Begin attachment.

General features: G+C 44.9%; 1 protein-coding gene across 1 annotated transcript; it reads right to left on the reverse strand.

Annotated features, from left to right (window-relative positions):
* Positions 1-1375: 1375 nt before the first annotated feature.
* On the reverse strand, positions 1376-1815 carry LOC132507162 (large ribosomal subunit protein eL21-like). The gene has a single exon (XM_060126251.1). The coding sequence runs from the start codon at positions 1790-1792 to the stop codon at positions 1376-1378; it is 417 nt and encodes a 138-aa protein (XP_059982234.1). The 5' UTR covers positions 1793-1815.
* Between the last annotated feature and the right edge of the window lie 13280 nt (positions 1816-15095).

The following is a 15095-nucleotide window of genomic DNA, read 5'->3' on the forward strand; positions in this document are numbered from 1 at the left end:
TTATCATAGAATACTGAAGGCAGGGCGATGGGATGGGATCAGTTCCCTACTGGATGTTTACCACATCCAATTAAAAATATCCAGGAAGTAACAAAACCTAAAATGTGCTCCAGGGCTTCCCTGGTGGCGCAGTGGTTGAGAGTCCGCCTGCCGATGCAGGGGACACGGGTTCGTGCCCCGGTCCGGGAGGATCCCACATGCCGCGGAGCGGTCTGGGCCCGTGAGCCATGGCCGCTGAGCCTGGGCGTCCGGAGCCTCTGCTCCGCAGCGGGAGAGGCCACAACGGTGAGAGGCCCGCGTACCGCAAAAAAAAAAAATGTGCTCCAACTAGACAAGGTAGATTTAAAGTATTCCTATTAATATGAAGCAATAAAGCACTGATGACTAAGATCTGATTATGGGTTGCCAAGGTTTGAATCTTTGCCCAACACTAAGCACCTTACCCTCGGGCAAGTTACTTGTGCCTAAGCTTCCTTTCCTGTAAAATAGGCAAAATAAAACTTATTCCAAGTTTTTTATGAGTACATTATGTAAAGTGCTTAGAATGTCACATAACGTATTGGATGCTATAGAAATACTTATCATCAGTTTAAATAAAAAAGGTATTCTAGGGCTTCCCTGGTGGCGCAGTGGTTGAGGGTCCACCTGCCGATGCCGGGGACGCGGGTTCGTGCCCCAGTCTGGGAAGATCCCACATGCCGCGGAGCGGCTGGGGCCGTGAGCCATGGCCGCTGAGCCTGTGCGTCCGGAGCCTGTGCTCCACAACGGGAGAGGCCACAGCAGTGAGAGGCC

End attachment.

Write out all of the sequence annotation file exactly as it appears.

General features: G+C 44.9%; 1 protein-coding gene across 1 annotated transcript; it reads right to left on the reverse strand.

Annotated features, from left to right (window-relative positions):
* Positions 1-1375: 1375 nt before the first annotated feature.
* On the reverse strand, positions 1376-1815 carry LOC132507162 (large ribosomal subunit protein eL21-like). The gene has a single exon (XM_060126251.1). The coding sequence runs from the start codon at positions 1790-1792 to the stop codon at positions 1376-1378; it is 417 nt and encodes a 138-aa protein (XP_059982234.1). The 5' UTR covers positions 1793-1815.
* Between the last annotated feature and the right edge of the window lie 13280 nt (positions 1816-15095).

The following is a 15095-nucleotide window of genomic DNA, read 5'->3' on the forward strand; positions in this document are numbered from 1 at the left end:
TTATCATAGAATACTGAAGGCAGGGCGATGGGATGGGATCAGTTCCCTACTGGATGTTTACCACATCCAATTAAAAATATCCAGGAAGTAACAAAACCTAAAATGTGCTCCAGGGCTTCCCTGGTGGCGCAGTGGTTGAGAGTCCGCCTGCCGATGCAGGGGACACGGGTTCGTGCCCCGGTCCGGGAGGATCCCACATGCCGCGGAGCGGTCTGGGCCCGTGAGCCATGGCCGCTGAGCCTGGGCGTCCGGAGCCTCTGCTCCGCAGCGGGAGAGGCCACAACGGTGAGAGGCCCGCGTACCGCAAAAAAAAAAAATGTGCTCCAACTAGACAAGGTAGATTTAAAGTATTCCTATTAATATGAAGCAATAAAGCACTGATGACTAAGATCTGATTATGGGTTGCCAAGGTTTGAATCTTTGCCCAACACTAAGCACCTTACCCTCGGGCAAGTTACTTGTGCCTAAGCTTCCTTTCCTGTAAAATAGGCAAAATAAAACTTATTCCAAGTTTTTTATGAGTACATTATGTAAAGTGCTTAGAATGTCACATAACGTATTGGATGCTATAGAAATACTTATCATCAGTTTAAATAAAAAAGGTATTCTAGGGCTTCCCTGGTGGCGCAGTGGTTGAGGGTCCACCTGCCGATGCCGGGGACGCGGGTTCGTGCCCCAGTCTGGGAAGATCCCACATGCCGCGGAGCGGCTGGGGCCGTGAGCCATGGCCGCTGAGCCTGTGCGTCCGGAGCCTGTGCTCCACAACGGGAGAGGCCACAGCAGTGAGAGGCC